In this blog, I refer to myself as “Doctor Fortran”.  It’s a joke that started more than ten years ago when I decided to write an “advice column” for what was then the Digital Visual Fortran Newsletter.  Everyone liked it so much I stuck with it, but I’ve always been aware of the people who deserve that title far more than I – the members of the Fortran standards committee.  As it happens, I am an “alternate” member of the committee representing Intel, but most of the time we are represented by Stan Whitlock.  Intel Fortran developer Lorri Menard is our other alternate member.  I’ve now attended three standards meetings and thought I’d write up my experience of the most recent and give readers a feel for how the Fortran language’s evolution is guided and its cohesiveness maintained.

First, some background.  There is the International Standards Organization (ISO) Fortran committee whose full designation is ISO/IEC/JTC1/SC22/WG5.  We’ll call that WG5 for short. WG5 has members from around the world – its charter is to establish the direction for the Fortran standard: at a high level, which features should it have?  WG5 also has the final approval on a new standard, with each member country having one vote. WG5 meets once a year at a location that shifts among various member host countries.

WG5 doesn’t do the nuts-and-bolts work of developing the standard – that task is assigned to the US Fortran standards committee, a subset of WG5.  Formally called INCITS PL22.3, members typically refer to it as J3, a term dating back to the American National Standards Institute (ANSI) X3J3 committee. J3 has representatives from vendors (Cray, IBM, Intel, NAG, Oracle) and users (universities, national labs and individuals.)  The J3 meetings, held three times a year, are also regularly attended by voting alternates from inside and outside the US, including Toon Moene of the gfortran project. One of the three yearly J3 meetings is held coincident with the yearly WG5 meeting.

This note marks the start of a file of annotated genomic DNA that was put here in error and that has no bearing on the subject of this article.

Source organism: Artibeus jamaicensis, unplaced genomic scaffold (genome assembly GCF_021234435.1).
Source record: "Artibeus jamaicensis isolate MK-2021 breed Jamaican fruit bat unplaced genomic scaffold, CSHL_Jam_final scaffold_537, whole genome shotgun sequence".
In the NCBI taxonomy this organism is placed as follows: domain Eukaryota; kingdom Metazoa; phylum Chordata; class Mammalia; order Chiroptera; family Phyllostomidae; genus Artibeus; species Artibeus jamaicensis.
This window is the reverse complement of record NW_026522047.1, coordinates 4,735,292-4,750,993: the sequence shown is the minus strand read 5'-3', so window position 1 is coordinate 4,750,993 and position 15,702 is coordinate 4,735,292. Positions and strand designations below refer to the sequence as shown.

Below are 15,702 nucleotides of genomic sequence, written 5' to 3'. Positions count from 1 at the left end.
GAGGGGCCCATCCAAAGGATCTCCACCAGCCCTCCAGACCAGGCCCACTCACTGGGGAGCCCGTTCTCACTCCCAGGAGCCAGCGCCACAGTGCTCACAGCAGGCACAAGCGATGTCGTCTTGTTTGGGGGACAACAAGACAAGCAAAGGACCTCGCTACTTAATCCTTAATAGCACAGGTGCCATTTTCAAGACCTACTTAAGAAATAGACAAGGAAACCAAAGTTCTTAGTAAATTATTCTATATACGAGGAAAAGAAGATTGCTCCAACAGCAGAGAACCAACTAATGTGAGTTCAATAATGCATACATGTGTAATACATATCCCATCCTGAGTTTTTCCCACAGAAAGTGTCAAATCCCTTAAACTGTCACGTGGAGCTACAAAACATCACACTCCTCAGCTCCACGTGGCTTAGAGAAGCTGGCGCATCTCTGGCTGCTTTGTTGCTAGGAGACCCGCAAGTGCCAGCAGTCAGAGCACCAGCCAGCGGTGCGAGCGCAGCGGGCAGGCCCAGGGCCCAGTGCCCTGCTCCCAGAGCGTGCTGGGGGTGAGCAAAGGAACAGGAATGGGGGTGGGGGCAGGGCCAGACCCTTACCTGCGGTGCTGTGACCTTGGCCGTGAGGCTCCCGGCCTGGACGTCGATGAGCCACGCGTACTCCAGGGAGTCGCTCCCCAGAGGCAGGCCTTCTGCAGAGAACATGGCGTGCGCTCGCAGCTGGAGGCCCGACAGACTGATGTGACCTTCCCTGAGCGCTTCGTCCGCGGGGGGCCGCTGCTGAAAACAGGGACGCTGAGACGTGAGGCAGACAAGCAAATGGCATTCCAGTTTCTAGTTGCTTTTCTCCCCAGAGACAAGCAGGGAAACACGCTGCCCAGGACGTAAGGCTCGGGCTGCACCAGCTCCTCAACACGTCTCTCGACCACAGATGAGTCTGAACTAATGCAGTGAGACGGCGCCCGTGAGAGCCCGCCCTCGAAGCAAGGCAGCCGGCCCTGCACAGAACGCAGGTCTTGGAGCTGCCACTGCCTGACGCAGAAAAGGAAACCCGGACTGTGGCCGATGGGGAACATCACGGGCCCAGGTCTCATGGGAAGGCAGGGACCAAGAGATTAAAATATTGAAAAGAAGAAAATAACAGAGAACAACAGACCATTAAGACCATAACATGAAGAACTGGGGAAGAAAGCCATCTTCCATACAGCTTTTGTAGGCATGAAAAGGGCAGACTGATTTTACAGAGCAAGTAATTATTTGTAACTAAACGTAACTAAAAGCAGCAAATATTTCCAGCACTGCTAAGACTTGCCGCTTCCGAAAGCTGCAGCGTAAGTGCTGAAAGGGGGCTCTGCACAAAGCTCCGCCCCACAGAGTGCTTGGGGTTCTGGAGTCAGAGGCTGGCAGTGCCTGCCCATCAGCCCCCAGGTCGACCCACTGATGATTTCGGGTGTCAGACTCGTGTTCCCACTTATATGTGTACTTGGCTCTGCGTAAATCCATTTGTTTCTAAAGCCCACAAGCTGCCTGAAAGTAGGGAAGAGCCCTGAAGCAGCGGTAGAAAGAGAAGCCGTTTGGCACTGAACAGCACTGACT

It was my honor to be Intel’s representative at the June 2011 joint WG5/J3 meeting, held in Garching, Germany, a pleasant suburb of Munich, at the LRZ Supercomputing Center (LRZ stands for Leibniz-Rechenzentrum or Leibniz Research Center.)  The Fortran 2008 standard had been approved the previous October, so you might think we didn’t have much to do, but the week was full. No, we were not starting to design the features for the next Fortran standard – in fact, it was generally agreed that wouldn’t happen for another year or two, and WG5 still needed to come up with the general direction for the next standard.  Many members of J3 and WG5, including myself, are of the opinion that the next standard should be a “corrections and clarifications” version with few or no new features so that vendors and users have a chance to “catch up”.

The biggest work item was TS 29113 on Enhanced C Interoperability. In standards speak, TS means Technical Specification and in this case is used when there is a language feature whose design is not complete in time for standards approval but is firm enough to encourage vendors to implement it.  (In the past, this was called TR for Technical Report.)  Typically, when a TS has been approved it is agreed that it will be incorporated in the next standard as-is, minimizing risk to vendors and users. The most well-known use of a TS in the past was the one that brought us allocatable components of derived types, incorporated into Fortran 2003.

TS 29113, or “the Interop TS”, wants to extend the C interoperability features of Fortran in two main ways: